"Comrade deputies," Maria Sorokina shouted, "nearly all of you are men. There are only a few women here. How long will we put up with this disgrace?"
"It was a spontaneous move," said Mr. Yeltsin's spokesman, Vyacheslav Kostikov.
Mr. Yeltsin's words had been conciliatory; he had assumed some of the blame for his bitter confrontation with Congress.
But his mild words only seemed to rile up the deputies, as if he were showing wounds, and they were sniffing blood.
"This great day finished in a typical Russian way. The president was dead drunk, you just saw that," said conservative Iona Andronov. "He is a sick man. How can you judge what he is saying because nobody knows what he will do next?"
After adjournment, another deputy suggested that if Mr. Yeltsin hadn't been drunk yesterday he soon would be.
"I will not comment on the state of the president's health," said Sergei Baburin, an arch-conservative who vowed that the Congress would yet end with a vote to impeach the president.
"He suggested one thing today. After his drunken sleep he will suggest something quite different," Mr. Baburin said.
With such attacks, Mr. Yeltsin said, it was no wonder he looked bad.
His face was puffy and even his hair -- usually swept back and up from the forehead -- looked defeated, pressed flat against his head.
"The Congress could serve as a detonator for the explosion of the whole situation," he explained. "So my mood after today's session is bad."
Still, he insisted, some compromise had to be found.
"It is simply necessary," he said. "Otherwise we shall explode the people. It can't be that the deputies don't understand that. They have come from all the regions of Russia. They know the mood of the Russian people."
Mr. Yeltsin, a man who likes people and prides himself on his popularity with the common folk, seemed hurt by all the invective hurled at him in the Congress.
"They should not have written a resolution blaming only Yeltsin for violating the constitution," he said, "though I won't walk away from my responsibility."
But as he stood in St. George Hall, Mr. Yeltsin seemed to gather strength from the very walls. A bas relief of St. George slaying the dragon loomed over his shoulder.
The hall was dedicated to czarist Russia's highest military decoration; gold-engraved marble slabs line the walls, summoning forth heroes who vanquished foes more terrible, even, than a Congress of People's Deputies.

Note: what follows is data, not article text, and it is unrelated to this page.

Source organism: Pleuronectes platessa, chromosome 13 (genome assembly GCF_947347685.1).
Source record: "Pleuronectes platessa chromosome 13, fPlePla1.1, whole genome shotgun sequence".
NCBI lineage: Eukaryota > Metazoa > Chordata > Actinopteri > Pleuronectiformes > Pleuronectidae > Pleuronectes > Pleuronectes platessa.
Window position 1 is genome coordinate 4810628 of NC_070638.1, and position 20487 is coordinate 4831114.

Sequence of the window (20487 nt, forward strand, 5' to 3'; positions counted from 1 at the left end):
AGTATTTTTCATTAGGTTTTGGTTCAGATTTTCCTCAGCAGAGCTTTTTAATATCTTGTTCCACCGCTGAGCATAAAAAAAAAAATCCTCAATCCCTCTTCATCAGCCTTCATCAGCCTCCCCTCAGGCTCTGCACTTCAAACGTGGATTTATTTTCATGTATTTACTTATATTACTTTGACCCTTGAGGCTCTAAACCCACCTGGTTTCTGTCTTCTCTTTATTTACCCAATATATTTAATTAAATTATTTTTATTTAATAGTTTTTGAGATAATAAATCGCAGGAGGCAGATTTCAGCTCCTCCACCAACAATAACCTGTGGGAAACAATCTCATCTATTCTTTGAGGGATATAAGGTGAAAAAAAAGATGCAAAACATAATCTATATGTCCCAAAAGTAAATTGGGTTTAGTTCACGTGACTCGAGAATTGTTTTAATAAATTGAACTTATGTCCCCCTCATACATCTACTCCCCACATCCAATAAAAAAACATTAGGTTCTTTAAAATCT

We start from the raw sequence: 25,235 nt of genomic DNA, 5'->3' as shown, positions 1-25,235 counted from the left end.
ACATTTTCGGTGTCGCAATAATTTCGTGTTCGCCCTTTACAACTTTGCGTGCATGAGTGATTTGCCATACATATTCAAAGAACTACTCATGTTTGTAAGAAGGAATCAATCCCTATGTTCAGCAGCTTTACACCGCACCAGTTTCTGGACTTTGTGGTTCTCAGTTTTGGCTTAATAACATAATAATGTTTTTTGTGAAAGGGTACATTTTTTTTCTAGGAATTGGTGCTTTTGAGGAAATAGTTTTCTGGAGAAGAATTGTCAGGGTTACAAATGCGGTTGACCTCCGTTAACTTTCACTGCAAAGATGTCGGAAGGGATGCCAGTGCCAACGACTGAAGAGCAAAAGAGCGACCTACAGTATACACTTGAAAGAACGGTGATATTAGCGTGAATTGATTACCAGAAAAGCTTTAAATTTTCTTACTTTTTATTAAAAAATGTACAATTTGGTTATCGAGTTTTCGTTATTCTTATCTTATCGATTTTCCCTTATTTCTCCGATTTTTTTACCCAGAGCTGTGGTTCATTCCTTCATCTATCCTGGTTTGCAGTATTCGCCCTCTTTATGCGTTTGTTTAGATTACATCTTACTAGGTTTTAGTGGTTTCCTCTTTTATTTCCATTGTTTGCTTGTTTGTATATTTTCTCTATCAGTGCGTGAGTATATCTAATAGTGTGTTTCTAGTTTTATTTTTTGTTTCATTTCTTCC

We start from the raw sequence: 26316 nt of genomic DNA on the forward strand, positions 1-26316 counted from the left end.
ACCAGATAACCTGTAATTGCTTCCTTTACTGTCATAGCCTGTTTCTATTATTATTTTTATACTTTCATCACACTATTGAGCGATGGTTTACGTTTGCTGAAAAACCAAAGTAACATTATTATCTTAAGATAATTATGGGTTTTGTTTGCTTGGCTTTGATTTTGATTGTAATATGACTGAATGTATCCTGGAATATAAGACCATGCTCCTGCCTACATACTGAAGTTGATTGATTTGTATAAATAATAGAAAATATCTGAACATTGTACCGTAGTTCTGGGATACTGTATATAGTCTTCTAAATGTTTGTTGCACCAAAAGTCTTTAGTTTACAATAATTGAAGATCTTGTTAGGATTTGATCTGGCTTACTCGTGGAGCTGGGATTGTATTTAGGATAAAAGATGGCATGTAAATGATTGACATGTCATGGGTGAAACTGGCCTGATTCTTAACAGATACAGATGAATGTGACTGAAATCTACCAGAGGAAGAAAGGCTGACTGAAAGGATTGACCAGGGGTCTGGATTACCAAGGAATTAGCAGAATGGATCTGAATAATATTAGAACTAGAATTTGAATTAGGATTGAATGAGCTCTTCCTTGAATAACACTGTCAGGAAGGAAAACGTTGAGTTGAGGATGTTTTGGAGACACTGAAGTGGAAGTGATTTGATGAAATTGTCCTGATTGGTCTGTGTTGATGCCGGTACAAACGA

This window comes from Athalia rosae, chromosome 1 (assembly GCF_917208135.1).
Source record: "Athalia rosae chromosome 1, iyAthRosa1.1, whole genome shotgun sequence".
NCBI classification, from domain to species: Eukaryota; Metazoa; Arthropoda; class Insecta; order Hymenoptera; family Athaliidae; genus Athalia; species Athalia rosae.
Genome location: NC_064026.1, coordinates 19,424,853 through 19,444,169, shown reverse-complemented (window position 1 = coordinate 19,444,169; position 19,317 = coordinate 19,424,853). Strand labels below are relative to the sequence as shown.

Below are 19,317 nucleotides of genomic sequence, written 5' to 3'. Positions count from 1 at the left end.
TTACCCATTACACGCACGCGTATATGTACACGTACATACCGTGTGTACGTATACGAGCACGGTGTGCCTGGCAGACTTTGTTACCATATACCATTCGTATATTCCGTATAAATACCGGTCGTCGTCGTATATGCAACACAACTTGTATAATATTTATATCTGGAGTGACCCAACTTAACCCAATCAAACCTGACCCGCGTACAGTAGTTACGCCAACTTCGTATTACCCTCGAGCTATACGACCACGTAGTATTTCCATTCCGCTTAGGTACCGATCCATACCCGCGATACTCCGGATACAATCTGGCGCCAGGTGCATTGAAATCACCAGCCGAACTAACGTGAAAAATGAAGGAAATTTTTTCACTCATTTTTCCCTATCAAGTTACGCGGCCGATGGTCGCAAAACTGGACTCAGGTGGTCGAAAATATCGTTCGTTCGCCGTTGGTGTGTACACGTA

"I will hold on," Mr. Yeltsin said. "I will stick to my point of view. My stand is firm, and I will not retreat. I will not retreat on the idea of a referendum April 25.
"I have a moral obligation to face the people so that they can make their choice; either they have confidence in me or they don't, and I will obey the decision of the people.
"It is not for the Congress to decide my fate. I give myself to the people, and it is for the people to decide. And I'm not afraid of that. I'm not shouting, 'Please keep me in office.' "
Yuri Luchinsky, a deputy from St. Petersburg, watched, captivated, as Mr. Yeltsin spoke.
"It's fortunate that Yeltsin chose an American journalist to talk with," he said.
"They're neutral. An American journalist can write the truth, that Yeltsin was not drunk, that he looked normal.
"Because not all of our journalists support Yeltsin, and there will be lies."
Like a man who had gotten something off his chest, Mr. Yeltsin walked away with a somewhat lighter step.
A short time later, Mr. Yeltsin walked out the Spassky Gates of the Kremlin. He was spotted on a street near the Kremlin, walking in a faint snow through the gathering darkness, chatting with passers-by and shaking hands.
It was as if, after days of exhausting battle, he was compelled to show his people and the world that Boris Yeltsin had not given up.